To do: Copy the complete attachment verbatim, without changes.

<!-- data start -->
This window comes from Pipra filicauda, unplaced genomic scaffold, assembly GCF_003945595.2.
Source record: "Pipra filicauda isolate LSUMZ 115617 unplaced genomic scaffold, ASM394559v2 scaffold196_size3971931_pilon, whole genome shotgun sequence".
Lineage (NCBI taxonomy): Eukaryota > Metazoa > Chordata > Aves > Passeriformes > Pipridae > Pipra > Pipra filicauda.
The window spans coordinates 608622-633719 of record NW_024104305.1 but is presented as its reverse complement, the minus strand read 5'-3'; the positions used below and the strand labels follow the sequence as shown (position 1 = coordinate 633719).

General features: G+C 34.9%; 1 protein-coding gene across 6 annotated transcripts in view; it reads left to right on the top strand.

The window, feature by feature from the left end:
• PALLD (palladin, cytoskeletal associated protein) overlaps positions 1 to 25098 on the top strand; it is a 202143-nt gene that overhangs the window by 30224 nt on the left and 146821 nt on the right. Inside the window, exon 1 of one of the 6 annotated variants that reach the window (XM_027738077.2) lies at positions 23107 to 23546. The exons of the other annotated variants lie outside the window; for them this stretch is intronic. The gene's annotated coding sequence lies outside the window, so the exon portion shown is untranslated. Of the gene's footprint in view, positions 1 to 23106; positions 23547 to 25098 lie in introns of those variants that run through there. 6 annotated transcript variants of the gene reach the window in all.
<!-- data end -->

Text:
This window comes from Pipra filicauda, unplaced genomic scaffold, assembly GCF_003945595.2.
Source record: "Pipra filicauda isolate LSUMZ 115617 unplaced genomic scaffold, ASM394559v2 scaffold196_size3971931_pilon, whole genome shotgun sequence".
Lineage (NCBI taxonomy): Eukaryota > Metazoa > Chordata > Aves > Passeriformes > Pipridae > Pipra > Pipra filicauda.
The window spans coordinates 608622-633719 of record NW_024104305.1 but is presented as its reverse complement, the minus strand read 5'-3'; the positions used below and the strand labels follow the sequence as shown (position 1 = coordinate 633719).

General features: G+C 34.9%; 1 protein-coding gene across 6 annotated transcripts in view; it reads left to right on the top strand.

The window, feature by feature from the left end:
• PALLD (palladin, cytoskeletal associated protein) overlaps positions 1 to 25098 on the top strand; it is a 202143-nt gene that overhangs the window by 30224 nt on the left and 146821 nt on the right. Inside the window, exon 1 of one of the 6 annotated variants that reach the window (XM_027738077.2) lies at positions 23107 to 23546. The exons of the other annotated variants lie outside the window; for them this stretch is intronic. The gene's annotated coding sequence lies outside the window, so the exon portion shown is untranslated. Of the gene's footprint in view, positions 1 to 23106; positions 23547 to 25098 lie in introns of those variants that run through there. 6 annotated transcript variants of the gene reach the window in all.